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Goldsmiths College Lewisham
Summary: Goldsmiths College was formerly the Royal Naval School, which was opened by Prince Albert in 1843. It was built by John Shaw the Younger in 1843-45 who also designed the chapel in 1853. In 1891 the Goldsmiths' Company purchased the building and founded its own Technical and Recreative Institute here. In 1904 the site and its buildings were presented to the University of London. It was badly bombed in WWII. The campus buildings are set within grounds that have one main green space, College Green, a rectangular lawn with the rear of the Richard Hoggart Building on the north-east side, and new buildings to the west and south-west, down to tennis courts.
Previous / Other name: The Goldsmith's Company's Technical and Recreative Institute
Site location: Lewisham Way, New Cross
Postcode: SE14 > Google Map
Type of site: Institutional Grounds
Date(s): 1843
Listed structures: LBII: Main building
Borough: Lewisham
Site ownership: University of London Goldsmiths College
Site management: University of London Goldsmiths College
Open to public? No
Opening times: private
Special conditions:
Public transport: Rail/London Overground: New Cross, New Cross Gate
The information shown above was correct at the time of the last update 01/02/2012
Please check with the site owner or manager for latest news.

Fuller information:

The Royal Naval School began as a school for the sons of 'impecunious naval officers', which had been founded in Camberwell in 1833 before moving to New Cross, where it remained until 1889 then moving again to Chislehurst. The Goldsmiths' Company had received its first charter in 1327 and became one of the wealthiest and most powerful of the city livery companies. The new Goldsmiths College provided courses for students preparing for external degrees in engineering and science at the University of London, and also ran art and music classes. A south block was added to the main building by Sir Reginald Blomfield, which is now named the Richard Hoggart Building. This overlooks College Green, which has six large plane trees and a number of horse chestnuts around the perimeter, with recent planting of commemorative trees. In the north-east corner is a modern raised garden with C19th urns and other architectural fragments. The botanical gardens of the former Biology Department in St James Street at one time contained rare trees, shrubs and perennials, but was closed in the 1960s.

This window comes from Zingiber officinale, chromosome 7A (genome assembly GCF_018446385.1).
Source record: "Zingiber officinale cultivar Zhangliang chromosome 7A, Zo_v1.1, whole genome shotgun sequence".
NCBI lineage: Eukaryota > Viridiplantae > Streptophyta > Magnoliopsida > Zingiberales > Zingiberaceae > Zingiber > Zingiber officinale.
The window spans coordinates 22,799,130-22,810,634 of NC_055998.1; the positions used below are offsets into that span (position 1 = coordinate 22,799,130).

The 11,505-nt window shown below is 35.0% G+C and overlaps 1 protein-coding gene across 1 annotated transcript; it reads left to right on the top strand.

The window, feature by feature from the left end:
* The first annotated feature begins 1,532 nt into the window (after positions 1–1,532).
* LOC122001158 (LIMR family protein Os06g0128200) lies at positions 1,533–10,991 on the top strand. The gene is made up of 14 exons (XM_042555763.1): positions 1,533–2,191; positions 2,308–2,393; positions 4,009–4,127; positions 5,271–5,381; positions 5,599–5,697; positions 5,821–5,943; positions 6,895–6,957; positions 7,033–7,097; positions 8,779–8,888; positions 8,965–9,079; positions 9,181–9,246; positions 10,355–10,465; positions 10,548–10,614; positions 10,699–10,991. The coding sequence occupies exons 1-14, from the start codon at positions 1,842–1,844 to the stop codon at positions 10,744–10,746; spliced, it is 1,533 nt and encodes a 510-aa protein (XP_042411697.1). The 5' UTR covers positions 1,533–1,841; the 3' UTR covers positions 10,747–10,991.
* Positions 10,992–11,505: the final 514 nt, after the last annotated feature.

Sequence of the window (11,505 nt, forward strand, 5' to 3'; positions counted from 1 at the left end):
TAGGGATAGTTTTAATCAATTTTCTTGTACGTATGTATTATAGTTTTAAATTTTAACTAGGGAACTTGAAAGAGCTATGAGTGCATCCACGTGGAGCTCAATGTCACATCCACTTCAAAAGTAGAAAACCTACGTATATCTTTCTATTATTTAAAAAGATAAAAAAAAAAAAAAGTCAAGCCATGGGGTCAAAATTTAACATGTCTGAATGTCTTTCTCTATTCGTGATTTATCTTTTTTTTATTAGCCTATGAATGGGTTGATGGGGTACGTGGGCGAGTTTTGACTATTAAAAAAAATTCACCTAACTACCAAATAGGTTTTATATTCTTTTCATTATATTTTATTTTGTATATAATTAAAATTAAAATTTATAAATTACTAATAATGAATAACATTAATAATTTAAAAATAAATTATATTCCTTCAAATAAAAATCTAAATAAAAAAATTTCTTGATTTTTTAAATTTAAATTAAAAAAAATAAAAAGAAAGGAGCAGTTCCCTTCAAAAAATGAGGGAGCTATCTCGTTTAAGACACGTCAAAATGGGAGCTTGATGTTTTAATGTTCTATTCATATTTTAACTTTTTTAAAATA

Sources consulted:

corr. N Mahoney to D Lambert 1992 re botanical department; Bridget Cherry & Nikolaus Pevsner, The Buildings of England: London 2: South (Penguin) 1999; Ben Weinreb & Christopher Hibbert, 'The London Encyclopaedia' (Macmillan, revised ed. 1993).
Grid ref: TQ365768
Size in hectares: 5.67
On EH National Register : No
EH grade:
Site on EH Heritage at Risk list:
Registered common or village green
on Commons Registration Act 1965:
Protected under London Squares
Preservation Act 1931:
The information below is taken from the relevant Local Authority's planning legislation, which was correct at the time of research but may have been amended in the interim. Please check with the Local Authority for latest planning information.
On Local List:
In Conservation Area: No
Conservation Area name:
Tree Preservation Order: Not known
Nature Conservation Area: No
Green Belt: No
Metropolitan Open Land: No
Special Policy Area: Yes - Area of Archaeological Priority
Other LA designation: Urban Green Space

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